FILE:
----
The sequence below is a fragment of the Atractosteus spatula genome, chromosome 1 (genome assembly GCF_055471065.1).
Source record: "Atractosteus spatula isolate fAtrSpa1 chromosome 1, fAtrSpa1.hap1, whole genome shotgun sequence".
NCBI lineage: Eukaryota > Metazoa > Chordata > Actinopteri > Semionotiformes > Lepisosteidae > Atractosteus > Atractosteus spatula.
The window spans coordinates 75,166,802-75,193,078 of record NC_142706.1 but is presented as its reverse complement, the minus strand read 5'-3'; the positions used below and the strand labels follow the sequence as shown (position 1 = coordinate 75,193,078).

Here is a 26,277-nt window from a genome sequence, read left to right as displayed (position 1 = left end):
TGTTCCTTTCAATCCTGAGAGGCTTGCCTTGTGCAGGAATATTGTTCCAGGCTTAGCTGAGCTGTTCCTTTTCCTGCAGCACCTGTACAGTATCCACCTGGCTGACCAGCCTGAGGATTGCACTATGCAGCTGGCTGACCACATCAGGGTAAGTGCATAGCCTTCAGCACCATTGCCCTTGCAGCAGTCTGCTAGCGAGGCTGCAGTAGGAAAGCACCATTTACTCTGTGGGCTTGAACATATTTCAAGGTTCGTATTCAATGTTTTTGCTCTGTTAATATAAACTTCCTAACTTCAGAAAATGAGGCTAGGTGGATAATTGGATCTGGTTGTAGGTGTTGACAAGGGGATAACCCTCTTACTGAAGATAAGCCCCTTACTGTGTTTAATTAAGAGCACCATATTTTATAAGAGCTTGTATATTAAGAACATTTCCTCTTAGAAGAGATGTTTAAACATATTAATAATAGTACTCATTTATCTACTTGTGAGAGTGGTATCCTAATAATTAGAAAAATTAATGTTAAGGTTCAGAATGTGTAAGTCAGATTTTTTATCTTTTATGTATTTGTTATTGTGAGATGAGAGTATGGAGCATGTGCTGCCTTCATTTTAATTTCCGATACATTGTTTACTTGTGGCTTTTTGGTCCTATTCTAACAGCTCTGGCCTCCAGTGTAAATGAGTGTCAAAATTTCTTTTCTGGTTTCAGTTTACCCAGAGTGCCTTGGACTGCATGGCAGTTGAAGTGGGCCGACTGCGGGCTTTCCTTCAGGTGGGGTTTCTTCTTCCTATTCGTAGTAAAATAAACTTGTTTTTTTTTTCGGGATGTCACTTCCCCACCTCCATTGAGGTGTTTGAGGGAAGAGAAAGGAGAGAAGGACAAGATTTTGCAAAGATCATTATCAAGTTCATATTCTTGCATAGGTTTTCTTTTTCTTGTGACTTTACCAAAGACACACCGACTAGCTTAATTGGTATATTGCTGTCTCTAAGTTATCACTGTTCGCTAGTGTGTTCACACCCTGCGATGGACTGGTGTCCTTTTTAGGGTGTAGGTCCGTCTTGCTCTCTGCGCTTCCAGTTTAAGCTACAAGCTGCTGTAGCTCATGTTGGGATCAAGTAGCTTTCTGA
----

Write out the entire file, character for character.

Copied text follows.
The sequence below is a fragment of the Atractosteus spatula genome, chromosome 1 (genome assembly GCF_055471065.1).
Source record: "Atractosteus spatula isolate fAtrSpa1 chromosome 1, fAtrSpa1.hap1, whole genome shotgun sequence".
NCBI lineage: Eukaryota > Metazoa > Chordata > Actinopteri > Semionotiformes > Lepisosteidae > Atractosteus > Atractosteus spatula.
The window spans coordinates 75,166,802-75,193,078 of record NC_142706.1 but is presented as its reverse complement, the minus strand read 5'-3'; the positions used below and the strand labels follow the sequence as shown (position 1 = coordinate 75,193,078).

Here is a 26,277-nt window from a genome sequence, read left to right as displayed (position 1 = left end):
TGTTCCTTTCAATCCTGAGAGGCTTGCCTTGTGCAGGAATATTGTTCCAGGCTTAGCTGAGCTGTTCCTTTTCCTGCAGCACCTGTACAGTATCCACCTGGCTGACCAGCCTGAGGATTGCACTATGCAGCTGGCTGACCACATCAGGGTAAGTGCATAGCCTTCAGCACCATTGCCCTTGCAGCAGTCTGCTAGCGAGGCTGCAGTAGGAAAGCACCATTTACTCTGTGGGCTTGAACATATTTCAAGGTTCGTATTCAATGTTTTTGCTCTGTTAATATAAACTTCCTAACTTCAGAAAATGAGGCTAGGTGGATAATTGGATCTGGTTGTAGGTGTTGACAAGGGGATAACCCTCTTACTGAAGATAAGCCCCTTACTGTGTTTAATTAAGAGCACCATATTTTATAAGAGCTTGTATATTAAGAACATTTCCTCTTAGAAGAGATGTTTAAACATATTAATAATAGTACTCATTTATCTACTTGTGAGAGTGGTATCCTAATAATTAGAAAAATTAATGTTAAGGTTCAGAATGTGTAAGTCAGATTTTTTATCTTTTATGTATTTGTTATTGTGAGATGAGAGTATGGAGCATGTGCTGCCTTCATTTTAATTTCCGATACATTGTTTACTTGTGGCTTTTTGGTCCTATTCTAACAGCTCTGGCCTCCAGTGTAAATGAGTGTCAAAATTTCTTTTCTGGTTTCAGTTTACCCAGAGTGCCTTGGACTGCATGGCAGTTGAAGTGGGCCGACTGCGGGCTTTCCTTCAGGTGGGGTTTCTTCTTCCTATTCGTAGTAAAATAAACTTGTTTTTTTTTTCGGGATGTCACTTCCCCACCTCCATTGAGGTGTTTGAGGGAAGAGAAAGGAGAGAAGGACAAGATTTTGCAAAGATCATTATCAAGTTCATATTCTTGCATAGGTTTTCTTTTTCTTGTGACTTTACCAAAGACACACCGACTAGCTTAATTGGTATATTGCTGTCTCTAAGTTATCACTGTTCGCTAGTGTGTTCACACCCTGCGATGGACTGGTGTCCTTTTTAGGGTGTAGGTCCGTCTTGCTCTCTGCGCTTCCAGTTTAAGCTACAAGCTGCTGTAGCTCATGTTGGGATCAAGTAGCTTTCTGA